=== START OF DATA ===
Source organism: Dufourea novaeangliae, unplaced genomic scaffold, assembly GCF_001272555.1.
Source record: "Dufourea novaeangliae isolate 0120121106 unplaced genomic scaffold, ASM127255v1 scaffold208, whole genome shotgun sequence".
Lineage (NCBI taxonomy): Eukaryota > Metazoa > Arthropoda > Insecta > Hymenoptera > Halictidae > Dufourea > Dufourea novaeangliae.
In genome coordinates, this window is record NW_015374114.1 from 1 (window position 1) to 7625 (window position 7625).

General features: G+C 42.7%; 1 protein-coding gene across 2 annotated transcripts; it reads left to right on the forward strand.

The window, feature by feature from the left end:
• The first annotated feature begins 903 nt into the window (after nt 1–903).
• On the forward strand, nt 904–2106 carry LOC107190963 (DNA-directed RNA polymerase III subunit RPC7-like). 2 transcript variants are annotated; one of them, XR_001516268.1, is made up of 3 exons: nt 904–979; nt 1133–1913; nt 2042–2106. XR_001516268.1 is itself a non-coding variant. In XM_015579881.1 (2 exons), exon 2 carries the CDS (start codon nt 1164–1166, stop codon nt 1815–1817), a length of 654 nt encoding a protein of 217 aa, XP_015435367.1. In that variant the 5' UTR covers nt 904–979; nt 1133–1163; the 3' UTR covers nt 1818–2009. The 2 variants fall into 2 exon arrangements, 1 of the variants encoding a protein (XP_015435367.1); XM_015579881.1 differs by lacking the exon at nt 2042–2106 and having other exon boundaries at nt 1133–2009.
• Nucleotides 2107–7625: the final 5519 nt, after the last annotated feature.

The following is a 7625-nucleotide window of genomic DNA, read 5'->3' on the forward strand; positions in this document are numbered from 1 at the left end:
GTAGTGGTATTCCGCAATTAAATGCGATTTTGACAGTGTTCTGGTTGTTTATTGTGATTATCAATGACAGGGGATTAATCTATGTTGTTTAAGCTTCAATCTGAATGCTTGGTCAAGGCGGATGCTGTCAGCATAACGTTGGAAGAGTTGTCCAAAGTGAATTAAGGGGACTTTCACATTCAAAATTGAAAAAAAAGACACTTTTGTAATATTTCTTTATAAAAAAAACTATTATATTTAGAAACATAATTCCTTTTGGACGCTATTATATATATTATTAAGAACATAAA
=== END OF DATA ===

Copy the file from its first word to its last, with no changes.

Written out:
Source organism: Dufourea novaeangliae, unplaced genomic scaffold, assembly GCF_001272555.1.
Source record: "Dufourea novaeangliae isolate 0120121106 unplaced genomic scaffold, ASM127255v1 scaffold208, whole genome shotgun sequence".
Lineage (NCBI taxonomy): Eukaryota > Metazoa > Arthropoda > Insecta > Hymenoptera > Halictidae > Dufourea > Dufourea novaeangliae.
In genome coordinates, this window is record NW_015374114.1 from 1 (window position 1) to 7625 (window position 7625).

General features: G+C 42.7%; 1 protein-coding gene across 2 annotated transcripts; it reads left to right on the forward strand.

The window, feature by feature from the left end:
• The first annotated feature begins 903 nt into the window (after nt 1–903).
• On the forward strand, nt 904–2106 carry LOC107190963 (DNA-directed RNA polymerase III subunit RPC7-like). 2 transcript variants are annotated; one of them, XR_001516268.1, is made up of 3 exons: nt 904–979; nt 1133–1913; nt 2042–2106. XR_001516268.1 is itself a non-coding variant. In XM_015579881.1 (2 exons), exon 2 carries the CDS (start codon nt 1164–1166, stop codon nt 1815–1817), a length of 654 nt encoding a protein of 217 aa, XP_015435367.1. In that variant the 5' UTR covers nt 904–979; nt 1133–1163; the 3' UTR covers nt 1818–2009. The 2 variants fall into 2 exon arrangements, 1 of the variants encoding a protein (XP_015435367.1); XM_015579881.1 differs by lacking the exon at nt 2042–2106 and having other exon boundaries at nt 1133–2009.
• Nucleotides 2107–7625: the final 5519 nt, after the last annotated feature.

The following is a 7625-nucleotide window of genomic DNA, read 5'->3' on the forward strand; positions in this document are numbered from 1 at the left end:
GTAGTGGTATTCCGCAATTAAATGCGATTTTGACAGTGTTCTGGTTGTTTATTGTGATTATCAATGACAGGGGATTAATCTATGTTGTTTAAGCTTCAATCTGAATGCTTGGTCAAGGCGGATGCTGTCAGCATAACGTTGGAAGAGTTGTCCAAAGTGAATTAAGGGGACTTTCACATTCAAAATTGAAAAAAAAGACACTTTTGTAATATTTCTTTATAAAAAAAACTATTATATTTAGAAACATAATTCCTTTTGGACGCTATTATATATATTATTAAGAACATAAA